COVID-19 again postpones hearing in Kettering dumpster murder case

Terrel Ross

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Terrel Ross

The coronavirus continued to make an impact on the local justice system Monday when a hearing had to be continued again due to COVID-19 concerns.

A motion to suppress hearing in the case alleging a man stabbed and dumped a woman’s body in a Kettering dumpster earlier this year was continued after a prosecuting attorney said a person in their household developed COVID-like symptoms a couple of days before.

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“The numbers of people infected with COVID in Montgomery County have reached an all-time high for the 2020 COVID pandemic with Montgomery County reaching the highest threat level of purple on Nov. 25,” the motion to continue said. “The undersigned followed state recommendations and avoided even family gatherings during the holiday weekend, which decreased potential exposure to all non-household members. However, the isolation increased exposure to household members.”

The defendant, Terrel Ross, is accused of killing 24-year-old Springfield High School graduate Sierra Woodfork on Jan. 12. Authorities say Ross first placed Woodfork in a closet and then inside a refrigerator in her Kettering apartment before moving her body to a dumpster. Ross has pleaded not guilty in the case and is being held on $1 million bond in the Montgomery County Jail.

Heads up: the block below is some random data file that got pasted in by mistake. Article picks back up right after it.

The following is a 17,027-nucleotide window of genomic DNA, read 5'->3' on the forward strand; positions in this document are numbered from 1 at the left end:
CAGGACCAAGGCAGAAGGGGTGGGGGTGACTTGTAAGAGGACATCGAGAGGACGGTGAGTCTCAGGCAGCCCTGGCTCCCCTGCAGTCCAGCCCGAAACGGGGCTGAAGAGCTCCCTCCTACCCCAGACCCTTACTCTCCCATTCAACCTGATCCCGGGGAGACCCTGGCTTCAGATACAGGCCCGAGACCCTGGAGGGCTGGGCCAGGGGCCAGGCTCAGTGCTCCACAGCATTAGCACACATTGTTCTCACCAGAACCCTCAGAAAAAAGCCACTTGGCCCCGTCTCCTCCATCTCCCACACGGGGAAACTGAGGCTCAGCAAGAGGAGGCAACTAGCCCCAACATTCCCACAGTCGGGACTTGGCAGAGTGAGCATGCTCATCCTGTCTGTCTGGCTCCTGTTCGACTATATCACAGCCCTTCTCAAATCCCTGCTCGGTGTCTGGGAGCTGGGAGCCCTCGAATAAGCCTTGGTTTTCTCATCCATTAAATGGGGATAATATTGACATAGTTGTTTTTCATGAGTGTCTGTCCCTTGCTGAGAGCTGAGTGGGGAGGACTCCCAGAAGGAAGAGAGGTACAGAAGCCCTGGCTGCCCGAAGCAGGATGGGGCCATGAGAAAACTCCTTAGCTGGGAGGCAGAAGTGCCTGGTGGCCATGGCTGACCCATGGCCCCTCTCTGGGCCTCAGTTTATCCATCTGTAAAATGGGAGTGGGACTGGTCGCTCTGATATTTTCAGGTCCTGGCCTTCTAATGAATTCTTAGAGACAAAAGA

The motion to suppress hearing was first set to be heard in July, but that date had to be rescheduled because Ross was quarantined in the jail relative to the COVID-19 virus, a court record says.

The Ross case isn’t the only case that has been continued due to COVID-19 concerns. Last month, a hearing in the case against Al Mutahan McLean and Amanda Hinze, the couple charged in 10-year-old Takoda Collins’ death, was continued after a police detective and prosecutor alerted the court that they couldn’t make the hearing because of coronavirus. The judge in the case said Hinze was also quarantined in the jail.

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Also, multiple murder trials, including the one against Victor Santana, were set to be tried this year but have been continued until next year because of coronavirus concerns.

The Montgomery County Common Pleas courts have made adjustments due to the pandemic. A statement issued to attorneys “strongly reminds counsel to wear a mask at all times while in the Montgomery County Courts Building, whether in the public hallways, courtrooms, or judges’ chambers.”

Signs have been placed throughout the courthouse mandating that masks are worn and that social distancing take place.

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